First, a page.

I like Bristol-Myers and the space overall, albeit, I like Bristol-Myers a lot more after a dip in price to give us a buying pullback. A small retracement into the upper $39s makes an ideal entry from my desk. Bristol-Myers earns a spot on the list due to the stable profit generation and stable dividend payments. In 2009 and again in 2011, Bristol-Myers raised its dividend. They followed up last year and the year before, but you want exposure to companies that are able to increase dividends while others are busy cutting or halting dividend payments altogether.
Currently, the short interest based on the float is negligible and not a significant concern. Short interest is 2.4%. A quick glance at a daily or weekly chart demonstrates short sellers are not in a happy place right now, but there isn't enough short interest to create a meaningful squeeze.
E. I. du Pont de Nemours
Background: DuPont is involved in science and technology in a range of disciplines including high-performance materials, specialty chemicals, pharmaceuticals and biotechnology. The company operates globally through strategic business units.
52 Week Range: $41.67 to $53.98
Price To Book: 4.6
Earnings Payout Percentage: 46%
DuPont may not be the perfect stock to own but it gets incredibly close. With a closing price on Wednesday less than $50 a share, it's still cheap. While the market is making new highs, DuPont hasn't kept pace.
It's hard to imagine a company that trades about six million shares a day can go unnoticed, but what other explanation is plausible? At first glance, an investor may point to the earnings misses. It's true DuPont missed three out of the last four earnings reports; however, the misses are just a component of the equation.
The last time DuPont reported a miss, it was flirting with a single digit earnings multiple. In a nutshell, the last time DuPont missed, it was already priced in. During the most recent earnings report, Dupont gave what Wall Street wanted, a respectable beat, but the French company has yet to fall in favor with investors.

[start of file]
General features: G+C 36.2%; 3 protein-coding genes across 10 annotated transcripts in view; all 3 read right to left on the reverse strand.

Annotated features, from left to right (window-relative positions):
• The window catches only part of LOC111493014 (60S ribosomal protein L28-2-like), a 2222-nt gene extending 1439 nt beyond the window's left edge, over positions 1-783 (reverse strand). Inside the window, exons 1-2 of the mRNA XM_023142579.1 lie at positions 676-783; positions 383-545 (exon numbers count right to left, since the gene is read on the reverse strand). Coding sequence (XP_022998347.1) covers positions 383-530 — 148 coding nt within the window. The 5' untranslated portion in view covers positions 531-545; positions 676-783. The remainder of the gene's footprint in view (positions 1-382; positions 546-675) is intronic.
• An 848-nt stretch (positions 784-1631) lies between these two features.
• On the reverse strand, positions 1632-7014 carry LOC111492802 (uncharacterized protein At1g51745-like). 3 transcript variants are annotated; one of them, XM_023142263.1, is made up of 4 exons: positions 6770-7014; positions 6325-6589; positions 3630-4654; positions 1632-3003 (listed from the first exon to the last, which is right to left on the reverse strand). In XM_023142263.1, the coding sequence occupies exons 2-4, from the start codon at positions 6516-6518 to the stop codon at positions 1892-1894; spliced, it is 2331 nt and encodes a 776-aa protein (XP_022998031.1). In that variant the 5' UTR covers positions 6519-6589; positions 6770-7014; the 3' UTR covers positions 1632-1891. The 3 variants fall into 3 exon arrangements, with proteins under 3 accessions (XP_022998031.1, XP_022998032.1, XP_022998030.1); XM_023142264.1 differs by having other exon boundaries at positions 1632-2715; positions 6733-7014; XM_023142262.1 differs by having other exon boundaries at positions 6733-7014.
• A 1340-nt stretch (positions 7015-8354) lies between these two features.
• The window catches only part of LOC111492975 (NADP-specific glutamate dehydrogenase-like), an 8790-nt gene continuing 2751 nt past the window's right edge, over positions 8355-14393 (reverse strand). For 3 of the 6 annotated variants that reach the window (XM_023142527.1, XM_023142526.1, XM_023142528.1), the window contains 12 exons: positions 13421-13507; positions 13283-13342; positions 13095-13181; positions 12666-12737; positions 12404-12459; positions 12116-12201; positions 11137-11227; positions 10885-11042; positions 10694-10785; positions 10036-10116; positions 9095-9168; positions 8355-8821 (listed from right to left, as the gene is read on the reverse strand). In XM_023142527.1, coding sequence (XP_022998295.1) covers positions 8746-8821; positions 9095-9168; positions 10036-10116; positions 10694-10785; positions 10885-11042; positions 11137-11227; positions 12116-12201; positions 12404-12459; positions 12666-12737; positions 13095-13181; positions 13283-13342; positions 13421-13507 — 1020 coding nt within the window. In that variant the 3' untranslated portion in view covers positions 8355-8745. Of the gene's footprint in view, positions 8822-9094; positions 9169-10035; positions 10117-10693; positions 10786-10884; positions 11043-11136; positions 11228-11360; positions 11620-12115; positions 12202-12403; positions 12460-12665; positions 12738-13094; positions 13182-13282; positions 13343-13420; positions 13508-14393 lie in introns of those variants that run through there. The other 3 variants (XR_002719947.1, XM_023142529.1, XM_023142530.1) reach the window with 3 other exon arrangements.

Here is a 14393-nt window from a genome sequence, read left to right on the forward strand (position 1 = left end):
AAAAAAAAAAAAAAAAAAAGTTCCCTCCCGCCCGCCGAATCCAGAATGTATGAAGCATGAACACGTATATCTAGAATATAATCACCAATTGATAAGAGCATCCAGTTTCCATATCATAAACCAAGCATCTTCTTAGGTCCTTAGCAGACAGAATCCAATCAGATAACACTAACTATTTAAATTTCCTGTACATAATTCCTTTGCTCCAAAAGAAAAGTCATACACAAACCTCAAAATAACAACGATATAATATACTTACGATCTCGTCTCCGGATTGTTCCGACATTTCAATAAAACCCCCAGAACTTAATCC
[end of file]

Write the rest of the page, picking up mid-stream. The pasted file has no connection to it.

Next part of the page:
The window of opportunity for a value investment may promptly come to a close. As DuPont's shares continue to climb towards a new 52 week high, the media will pick up on the story while technical analysts will fixate on the solid bullish trend with rising fundamentals. Part of the hesitation may come from analysts.
More than half of the analysts covering DuPont rate the company a hold. This boggles my mind, but whatever, they often upgrade on peaks and downgrade at the very bottom. To be fair, some analysts I follow closely and genuinely embody a talent for extrapolating the appropriate share price bias.
If you buy DuPont, you can expect to receive $1.72 annually in dividend payments for a current yield of about 3.5%. DuPont raised the dividend last year. The 2012 dividend increase was the first since 2007, so don't count on dividend hikes each year like AT&T, but the yield is already rich.
The short interest is slightly elevated, albeit, not yet enough to make me want to worry about it. As long as it stays under 4.5%, I wouldn't give it much thought. Short interest is 3.8%, and if it begins to trend higher I recommend monitoring for a possible exit.
At the time of publication the author held no positions in any of the stocks mentioned.
This article is commentary by an independent contributor, separate from TheStreet's regular news coverage.